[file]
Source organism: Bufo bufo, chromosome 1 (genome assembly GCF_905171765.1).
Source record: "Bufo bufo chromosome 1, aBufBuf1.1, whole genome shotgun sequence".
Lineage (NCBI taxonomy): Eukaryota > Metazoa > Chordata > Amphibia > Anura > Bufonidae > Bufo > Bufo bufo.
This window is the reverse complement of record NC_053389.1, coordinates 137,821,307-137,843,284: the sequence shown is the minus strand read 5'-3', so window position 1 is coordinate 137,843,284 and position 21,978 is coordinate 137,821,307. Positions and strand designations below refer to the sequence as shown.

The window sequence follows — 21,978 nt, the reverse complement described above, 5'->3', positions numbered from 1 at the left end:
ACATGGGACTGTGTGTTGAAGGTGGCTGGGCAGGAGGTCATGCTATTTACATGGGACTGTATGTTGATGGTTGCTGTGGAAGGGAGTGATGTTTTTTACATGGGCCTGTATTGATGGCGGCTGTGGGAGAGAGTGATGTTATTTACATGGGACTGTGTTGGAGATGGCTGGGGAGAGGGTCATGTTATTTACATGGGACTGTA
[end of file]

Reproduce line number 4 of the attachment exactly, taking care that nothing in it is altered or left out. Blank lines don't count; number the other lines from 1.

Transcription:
This window is the reverse complement of record NC_053389.1, coordinates 137,821,307-137,843,284: the sequence shown is the minus strand read 5'-3', so window position 1 is coordinate 137,843,284 and position 21,978 is coordinate 137,821,307. Positions and strand designations below refer to the sequence as shown.